Now from three decades we are involved in Lyme disease research. We have published the first pathological confirmation of the meningovascular form of chronic or late Lyme neuroborreliosis leading to cerebral vascular infarcts. Together with other authors we contributed to the pathological confirmation of the other major form of chronic Lyme neuroborreliosis, which is identical to the atrophic form of general paresis associated with slowly progressive dementia caused by Treponema pallidum in syphilis. We presented evidences on the direct involvement of Borrelia burgdorferi in the major tertiary forms of chronic Lyme neuroborreliosis. On invitation we contributed with a chapter on the pathology and biology of dementia in syphilis and Lyme disease in the prestigious Handbook of Clinical Neurology.

We have published observations on the presence of various pleomorphic forms, including the more resistant cystic, granular and L forms of Borrelia burgdorferi, in pure Borrelia cultures in infected cell cultures and in brains of demented patients with clinically, serologically and pathologically confirmed Lyme neuroborreliosis. We have also shown that Borrelia burgdorferi spirochetes cultivated from thebrains of these patients are virulent and invade neuronal and glial cells and cause apoptosis. Recently, reviewing descriptions and illustrations available on the pathology of Lyme neuroborreliosis from the past 30 years, we reported that the major late or chronic forms of neurosyphilis were pathologically confirmed in Lyme disease as well and Borrelia burgdorferi was cultivated from tertiary lesions by various authors. These observations definitely indicate that chronic Lyme disease exists and Borrelia burgdorferi, similarly to Treponema pallidum plays a direct role in the pathogenesis of the tertiary manifestations of chronic/late Lyme disease.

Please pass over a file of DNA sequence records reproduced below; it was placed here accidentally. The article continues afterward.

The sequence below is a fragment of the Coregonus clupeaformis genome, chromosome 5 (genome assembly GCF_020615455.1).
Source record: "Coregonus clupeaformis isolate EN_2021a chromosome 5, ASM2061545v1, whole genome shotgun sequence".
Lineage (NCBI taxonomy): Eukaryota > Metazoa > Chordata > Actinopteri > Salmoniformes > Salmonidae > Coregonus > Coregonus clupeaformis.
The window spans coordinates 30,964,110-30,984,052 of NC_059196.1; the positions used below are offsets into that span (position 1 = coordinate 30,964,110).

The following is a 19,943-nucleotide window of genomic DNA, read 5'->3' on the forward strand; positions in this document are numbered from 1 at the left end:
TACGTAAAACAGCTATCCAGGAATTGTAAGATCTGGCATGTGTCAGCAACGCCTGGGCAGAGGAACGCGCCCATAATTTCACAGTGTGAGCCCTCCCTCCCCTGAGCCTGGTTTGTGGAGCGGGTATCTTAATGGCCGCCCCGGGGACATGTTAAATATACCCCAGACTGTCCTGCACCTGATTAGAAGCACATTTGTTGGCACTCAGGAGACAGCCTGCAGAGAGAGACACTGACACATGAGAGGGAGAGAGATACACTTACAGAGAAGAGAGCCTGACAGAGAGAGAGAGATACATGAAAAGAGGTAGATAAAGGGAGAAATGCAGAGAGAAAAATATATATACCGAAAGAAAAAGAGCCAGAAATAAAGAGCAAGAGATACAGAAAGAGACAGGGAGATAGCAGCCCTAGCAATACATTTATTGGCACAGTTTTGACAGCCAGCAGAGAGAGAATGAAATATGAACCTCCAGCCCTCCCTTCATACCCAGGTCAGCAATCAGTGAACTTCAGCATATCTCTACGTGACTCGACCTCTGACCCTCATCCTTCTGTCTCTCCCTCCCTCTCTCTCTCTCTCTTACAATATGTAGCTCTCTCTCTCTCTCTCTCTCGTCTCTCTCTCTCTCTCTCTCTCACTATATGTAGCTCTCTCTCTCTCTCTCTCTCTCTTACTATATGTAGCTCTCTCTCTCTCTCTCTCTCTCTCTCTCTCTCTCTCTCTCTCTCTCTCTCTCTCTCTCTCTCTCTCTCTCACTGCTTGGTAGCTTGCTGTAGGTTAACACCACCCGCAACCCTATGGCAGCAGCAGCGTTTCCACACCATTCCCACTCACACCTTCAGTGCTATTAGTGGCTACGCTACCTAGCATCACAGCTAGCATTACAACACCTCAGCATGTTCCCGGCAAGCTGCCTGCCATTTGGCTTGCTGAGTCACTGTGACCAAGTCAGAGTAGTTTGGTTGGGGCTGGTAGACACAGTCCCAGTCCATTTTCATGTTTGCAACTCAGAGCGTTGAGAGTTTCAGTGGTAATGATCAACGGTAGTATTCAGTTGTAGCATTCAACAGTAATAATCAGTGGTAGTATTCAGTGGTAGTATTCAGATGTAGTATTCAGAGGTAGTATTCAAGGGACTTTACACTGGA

Conference Lecture Summary

That pathogens suppress, subvert or evade host defences and establish chronic or latent infection had received little attention in the past. Various spirochetes, including Treponema pallidum (T. pallidum), Borrelia burgdorferi (B. burgdorferi) and several periodontal pathogen spirochetes have the ability to escape host defences and establish chronic infection. Various spirochetes, in an analogous way to Treponema pallidum, are involved in the pathogenesis of several chronic disorders including cerebrovascular disorders and in slowly progressive cognitive decline with dementia.

T. pallidum, B. burgdorferi, and periodontal pathogen Treponemes (T. denticola, T. pectinovorum, T. amylovorum, T. maltophilum, T. medium, T. socranskii) persisting in the brain cause dementia and beta amyloid deposition. The two major tertiary forms of chronic neuroborreliosis, namely the meningovascular form with cerebral infarcts and cognitive decline resulting in dementia have been clinically and pathologically confirmed more that 20 years ago, indicating that Borrelia burgdorferi can cause chronic Lyme disease and chronic neuroborreliosis.